Here, while Plaintiff failed to name or describe Hiram Sloan, that does not constitute a failure to exhaust. Plaintiff's March 1, 2010 grievance indicated that he had been informed by Mrs. Caldwell, a teacher in the school building where Plaintiff previously worked as an assistant, that after checking with "placement" she learned that he could not be rehired (Doc. 49, Ex. A). Plaintiff's grievance complains that he believes this was done in retaliation by Internal Affairs Officers and Pinckneyville Administration for a grievance he wrote on January 19, 2010 ( id. ).

Although Hiram Sloan was not specifically mentioned, Plaintiff indicated it was "placement" who told Ms. Caldwell that Plaintiff could not be rehired, and Sloan does not deny that he is a placement officer. Instead, he argues only that Plaintiff did not assert that Defendant Sloan was the placement officer that said Plaintiff could not be rehired.

Even though Defendant Sloan was not named as the placement officer at issue in the grievance, Plaintiff's grievance provided prison administrators with a "fair opportunity" to address his complaints about not being rehired. While the name of the placement officer who informed Caldwell he could not be rehired is not mentioned, Plaintiff provided enough information in his grievance for prison administrators to investigate the complaints; they could have easily determined which placement officer spoke with Ms. Caldwell.

Furthermore, the Court notes that Plaintiff's grievance was resolved on the merits and was not returned for failure to follow procedures rules, even though Plaintiff only grieved retaliation by "Internal Affairs officers and Pinckneyville Administration" and not a specific staff member. The Seventh Circuit has indicated this type of resolution on the merits to be a signal that the issues have been properly exhausted. Rausch, 375 F.3d at 524.

Here, neither the prisoner administrators nor the ARB rejected Plaintiff's grievance on the ground that he failed to properly identify internal affairs officers, administration, or placement, evidencing that administrators were given enough information to alert them to the problems and enable them to take corrective action. That is all that the PLRA and the law of this Circuit requires. Thus, the Court finds that Plaintiff has exhausted his administrative remedies against Sloan.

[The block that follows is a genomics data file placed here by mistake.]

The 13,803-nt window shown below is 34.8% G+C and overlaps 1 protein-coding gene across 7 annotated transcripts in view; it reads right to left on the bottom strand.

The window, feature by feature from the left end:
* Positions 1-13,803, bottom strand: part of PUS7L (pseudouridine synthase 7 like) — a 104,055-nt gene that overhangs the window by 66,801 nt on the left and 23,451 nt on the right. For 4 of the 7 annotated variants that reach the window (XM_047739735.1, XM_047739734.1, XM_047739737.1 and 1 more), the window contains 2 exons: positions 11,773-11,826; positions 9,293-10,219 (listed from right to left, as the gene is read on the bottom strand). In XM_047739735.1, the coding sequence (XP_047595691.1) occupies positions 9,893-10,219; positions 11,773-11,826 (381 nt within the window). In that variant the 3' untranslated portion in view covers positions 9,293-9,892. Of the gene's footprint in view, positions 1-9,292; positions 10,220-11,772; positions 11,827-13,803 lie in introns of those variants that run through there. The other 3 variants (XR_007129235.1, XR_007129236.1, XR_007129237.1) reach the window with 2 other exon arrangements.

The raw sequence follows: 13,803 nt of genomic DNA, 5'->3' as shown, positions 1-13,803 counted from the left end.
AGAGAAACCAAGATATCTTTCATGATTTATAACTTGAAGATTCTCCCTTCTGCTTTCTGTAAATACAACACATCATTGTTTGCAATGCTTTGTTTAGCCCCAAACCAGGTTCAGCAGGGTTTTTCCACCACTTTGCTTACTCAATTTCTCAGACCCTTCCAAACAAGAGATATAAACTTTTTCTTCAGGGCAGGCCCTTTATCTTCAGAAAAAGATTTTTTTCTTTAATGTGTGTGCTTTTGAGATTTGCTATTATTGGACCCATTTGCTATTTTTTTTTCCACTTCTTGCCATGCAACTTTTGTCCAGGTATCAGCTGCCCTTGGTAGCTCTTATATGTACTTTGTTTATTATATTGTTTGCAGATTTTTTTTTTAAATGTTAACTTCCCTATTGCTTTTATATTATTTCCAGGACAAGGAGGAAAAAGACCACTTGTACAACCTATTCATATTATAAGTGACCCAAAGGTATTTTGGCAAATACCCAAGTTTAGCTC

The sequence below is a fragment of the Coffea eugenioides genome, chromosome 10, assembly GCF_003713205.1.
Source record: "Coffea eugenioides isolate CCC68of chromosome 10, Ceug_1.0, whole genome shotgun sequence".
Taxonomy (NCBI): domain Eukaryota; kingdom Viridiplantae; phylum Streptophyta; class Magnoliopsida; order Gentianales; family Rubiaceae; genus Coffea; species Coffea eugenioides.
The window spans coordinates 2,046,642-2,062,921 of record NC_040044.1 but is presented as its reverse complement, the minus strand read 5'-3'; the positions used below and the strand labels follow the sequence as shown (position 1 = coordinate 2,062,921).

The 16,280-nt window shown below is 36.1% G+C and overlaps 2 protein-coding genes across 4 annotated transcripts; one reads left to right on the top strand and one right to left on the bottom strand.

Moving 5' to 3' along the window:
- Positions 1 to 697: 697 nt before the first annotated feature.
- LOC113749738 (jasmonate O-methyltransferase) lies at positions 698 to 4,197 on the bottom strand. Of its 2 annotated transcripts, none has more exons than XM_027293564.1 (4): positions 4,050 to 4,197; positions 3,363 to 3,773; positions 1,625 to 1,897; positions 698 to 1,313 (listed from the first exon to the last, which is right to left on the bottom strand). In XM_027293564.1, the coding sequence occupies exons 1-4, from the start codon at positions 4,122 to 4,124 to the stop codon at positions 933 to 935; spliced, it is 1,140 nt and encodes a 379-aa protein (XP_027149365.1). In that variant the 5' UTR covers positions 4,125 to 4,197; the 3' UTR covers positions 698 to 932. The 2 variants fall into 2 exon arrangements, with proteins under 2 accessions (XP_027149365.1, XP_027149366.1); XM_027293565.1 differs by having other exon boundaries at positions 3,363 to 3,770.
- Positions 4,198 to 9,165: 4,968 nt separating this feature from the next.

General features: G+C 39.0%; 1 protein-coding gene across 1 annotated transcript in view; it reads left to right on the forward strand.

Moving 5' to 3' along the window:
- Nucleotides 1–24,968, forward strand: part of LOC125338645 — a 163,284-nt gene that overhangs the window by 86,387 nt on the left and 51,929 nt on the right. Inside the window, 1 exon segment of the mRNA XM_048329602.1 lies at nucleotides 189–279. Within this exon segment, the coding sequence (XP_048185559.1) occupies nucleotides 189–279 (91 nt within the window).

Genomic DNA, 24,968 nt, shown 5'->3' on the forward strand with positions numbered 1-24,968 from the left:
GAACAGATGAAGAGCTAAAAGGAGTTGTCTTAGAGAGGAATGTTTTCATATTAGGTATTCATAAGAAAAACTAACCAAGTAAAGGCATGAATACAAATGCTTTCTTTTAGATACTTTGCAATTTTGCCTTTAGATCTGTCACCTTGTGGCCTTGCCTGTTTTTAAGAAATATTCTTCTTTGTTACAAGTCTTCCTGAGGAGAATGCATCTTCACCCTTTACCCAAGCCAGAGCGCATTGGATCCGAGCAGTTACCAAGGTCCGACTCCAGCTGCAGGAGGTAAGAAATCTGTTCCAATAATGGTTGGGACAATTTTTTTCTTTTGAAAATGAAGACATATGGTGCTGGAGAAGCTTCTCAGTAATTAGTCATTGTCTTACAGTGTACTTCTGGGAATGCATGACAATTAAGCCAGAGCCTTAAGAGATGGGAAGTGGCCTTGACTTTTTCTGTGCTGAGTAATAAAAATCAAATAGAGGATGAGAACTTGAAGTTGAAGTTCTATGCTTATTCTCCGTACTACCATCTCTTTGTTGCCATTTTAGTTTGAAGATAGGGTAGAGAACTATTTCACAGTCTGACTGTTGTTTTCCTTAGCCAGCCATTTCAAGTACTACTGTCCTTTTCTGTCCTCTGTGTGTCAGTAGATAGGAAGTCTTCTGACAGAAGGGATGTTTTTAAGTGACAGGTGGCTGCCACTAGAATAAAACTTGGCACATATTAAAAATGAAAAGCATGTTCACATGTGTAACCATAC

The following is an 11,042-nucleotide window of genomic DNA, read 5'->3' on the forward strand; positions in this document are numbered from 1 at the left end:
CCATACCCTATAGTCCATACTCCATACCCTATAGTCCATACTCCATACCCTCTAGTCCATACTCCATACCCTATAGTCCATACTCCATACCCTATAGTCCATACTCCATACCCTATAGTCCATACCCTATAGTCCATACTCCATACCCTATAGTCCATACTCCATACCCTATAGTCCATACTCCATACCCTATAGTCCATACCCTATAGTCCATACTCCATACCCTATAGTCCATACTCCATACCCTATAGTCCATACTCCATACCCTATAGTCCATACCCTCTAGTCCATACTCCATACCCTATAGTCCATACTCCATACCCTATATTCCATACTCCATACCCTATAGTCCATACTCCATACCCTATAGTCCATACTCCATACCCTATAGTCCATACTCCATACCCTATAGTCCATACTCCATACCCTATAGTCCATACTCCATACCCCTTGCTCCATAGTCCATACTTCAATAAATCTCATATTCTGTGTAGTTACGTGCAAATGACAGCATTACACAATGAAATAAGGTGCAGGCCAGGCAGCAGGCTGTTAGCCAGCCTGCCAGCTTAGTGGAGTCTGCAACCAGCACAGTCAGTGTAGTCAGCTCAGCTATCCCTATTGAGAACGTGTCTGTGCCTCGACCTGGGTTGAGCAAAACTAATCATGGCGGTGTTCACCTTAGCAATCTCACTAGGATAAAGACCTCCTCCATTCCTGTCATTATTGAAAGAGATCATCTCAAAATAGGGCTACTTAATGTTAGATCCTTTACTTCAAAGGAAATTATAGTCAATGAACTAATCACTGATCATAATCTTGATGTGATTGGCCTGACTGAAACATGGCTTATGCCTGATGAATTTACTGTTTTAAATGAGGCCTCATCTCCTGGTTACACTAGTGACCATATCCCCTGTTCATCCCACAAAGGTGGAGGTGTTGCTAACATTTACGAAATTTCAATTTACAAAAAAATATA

The same analysis applies to the arguments of the other Defendants who allege that Plaintiff failed to name them in his March 1, 2010 grievance regarding his failure to be rehired. While Plaintiff did not name or provide descriptions for Defendants Furlow, Heck, Paul Sloan, Williams, Runyon, Hammond, Fisher, Porter, and Wertz, Plaintiff's grievance indicated that various internal affairs officers and Pinckneyville administration were retaliating against him. This supplied the prison administration with enough information about Plaintiff's complaints regarding inability to be rehired to his job, and the retaliation behind that decision, to provide those investigating his grievance with an opportunity to deal with his complaints and to inquire as to which individuals were involved in denying Plaintiff his job.

Moreover, none of the officials reviewing Plaintiff's grievance ever rejected the grievance for a failure to identify proper individuals to the grievance. Thus, the Court finds that Plaintiff furnished prison officials with enough information to examine the issues in his grievance. Accordingly, the Court DENIES Defendants' motion for summary judgment.

IV. Conclusion

The Court DENIES Defendants' exhaustion-based motion for summary judgment (Doc. 49) in its entirety. The Court finds that Plaintiff properly exhausted administrative remedies regarding his claim that he was retaliated against by not being rehired to his teacher's assistant job.